It is about the lack of importance given to girls and women. They are made into objects and not treated as human beings. And that's why it's so easy for the perpetrators. Women have no value. Women are brought up in such a way that they only perceive themselves as daughters, sisters or mothers. They are never the specific person behind their real name. You are a nobody if you are not married, you have no father, brother or son.
What has changed in India after a gang rape in Delhi made headlines around the world in 2012?
Even more than international pressure, it was the pressure that sprang up in the Indian capital itself. For the first time since independence, there was a civil society movement in Delhi. That was also the reason why the government reacted so quickly and passed the first legislative changes in March 2013, which among other things expanded the meaning of the term rape. On the legal level, there have been many other changes since then. But nothing has changed in real life. Violence against women continues, sexual harassment persists, conviction rates are low, and reports are rarely made.
Women at the memorial march on the anniversary of gang rape in Delhi (2013)
Why do so few women file complaints?
The point is simply that the woman is not authorized to go to the police and file a complaint. Her family would put her under pressure because the woman is still not seen as a victim of violence against her. If the deed becomes public, it is considered a loss of face for the family and a great shame. The second reason is a lack of trust in the police. The police officers come from the same social system and are reluctant to accept reports. This is especially true when it comes to charges of sexual harassment by men in the upper castes against women in the lower castes. The police do not seem to understand that it is every woman's right to be alone in public. It is widely believed that when she is in public she should always be with her husband, father or brother. The woman who is alone in public is not a good woman and has to answer for her own suffering if something happens to her. Because in a certain way she herself took care of this suffering, even if she is still a young girl.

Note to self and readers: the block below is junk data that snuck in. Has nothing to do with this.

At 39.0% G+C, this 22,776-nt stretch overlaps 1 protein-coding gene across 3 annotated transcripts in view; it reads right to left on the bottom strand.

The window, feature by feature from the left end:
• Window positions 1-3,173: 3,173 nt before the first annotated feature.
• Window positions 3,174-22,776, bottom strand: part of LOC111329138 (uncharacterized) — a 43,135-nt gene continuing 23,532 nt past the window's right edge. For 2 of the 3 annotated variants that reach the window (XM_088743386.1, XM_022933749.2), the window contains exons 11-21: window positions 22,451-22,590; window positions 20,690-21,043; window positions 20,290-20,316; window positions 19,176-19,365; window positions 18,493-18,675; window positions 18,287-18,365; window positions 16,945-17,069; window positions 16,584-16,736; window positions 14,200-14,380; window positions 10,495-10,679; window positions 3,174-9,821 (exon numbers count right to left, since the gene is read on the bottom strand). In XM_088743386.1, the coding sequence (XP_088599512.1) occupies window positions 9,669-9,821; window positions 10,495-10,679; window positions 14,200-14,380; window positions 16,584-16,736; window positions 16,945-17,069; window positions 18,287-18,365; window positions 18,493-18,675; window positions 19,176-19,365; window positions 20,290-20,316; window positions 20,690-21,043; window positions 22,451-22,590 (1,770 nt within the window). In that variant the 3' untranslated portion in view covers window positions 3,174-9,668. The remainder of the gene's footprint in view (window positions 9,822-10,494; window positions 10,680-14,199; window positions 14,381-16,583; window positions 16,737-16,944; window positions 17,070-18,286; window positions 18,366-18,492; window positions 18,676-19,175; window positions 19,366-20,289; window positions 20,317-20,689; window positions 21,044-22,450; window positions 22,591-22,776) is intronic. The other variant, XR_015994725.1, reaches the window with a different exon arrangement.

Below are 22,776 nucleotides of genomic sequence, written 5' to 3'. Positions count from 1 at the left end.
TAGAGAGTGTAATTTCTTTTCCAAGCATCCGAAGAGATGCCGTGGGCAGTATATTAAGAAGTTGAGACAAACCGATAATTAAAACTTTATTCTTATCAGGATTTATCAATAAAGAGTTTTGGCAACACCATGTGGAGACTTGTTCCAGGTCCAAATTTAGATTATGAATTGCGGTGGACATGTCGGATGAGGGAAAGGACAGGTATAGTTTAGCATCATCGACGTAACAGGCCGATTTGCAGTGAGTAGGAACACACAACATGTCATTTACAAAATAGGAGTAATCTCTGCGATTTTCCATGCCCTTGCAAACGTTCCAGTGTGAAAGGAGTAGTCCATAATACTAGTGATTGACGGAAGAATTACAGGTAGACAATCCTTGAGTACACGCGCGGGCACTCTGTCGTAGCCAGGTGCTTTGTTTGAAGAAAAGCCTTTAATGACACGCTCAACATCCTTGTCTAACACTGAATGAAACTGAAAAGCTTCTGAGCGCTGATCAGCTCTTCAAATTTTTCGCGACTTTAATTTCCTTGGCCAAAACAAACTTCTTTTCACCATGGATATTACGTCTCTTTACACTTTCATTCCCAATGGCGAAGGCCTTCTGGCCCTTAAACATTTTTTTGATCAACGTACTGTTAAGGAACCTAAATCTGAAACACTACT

Feminism and the social status of women have been in the focus of society again since last summer as a result of the #MeToo debate. What was the impact of the debate in India?
#MeToo had as big an impact in India as it did everywhere else. People have finally started talking about the suffering that has been inflicted on them. The identity of the perpetrators was often revealed. Regardless of whether it was perpetrators from the social environment, family or strangers.
But who in India has access to social media? That's just the well-educated middle class, who make up only a small proportion of India's large population. So the whole campaign only reached a small part of the Indians. But this small group of women is now becoming more confident and confident. They understand that it is not their fault or their fault. So we should keep talking about it and stop hiding it. But in the long run, and for an even bigger impact, it takes more than a social media campaign.
V.S. Elizabeth is a lecturer at the National Law School of India University in Bangalore and a member of the Indian Society for Women's Studies. She teaches exclusively from a feminist perspective in order to remove the prejudices against women from the minds of her students and to change the behavior of men towards women.
The interview was conducted by Martin Mies.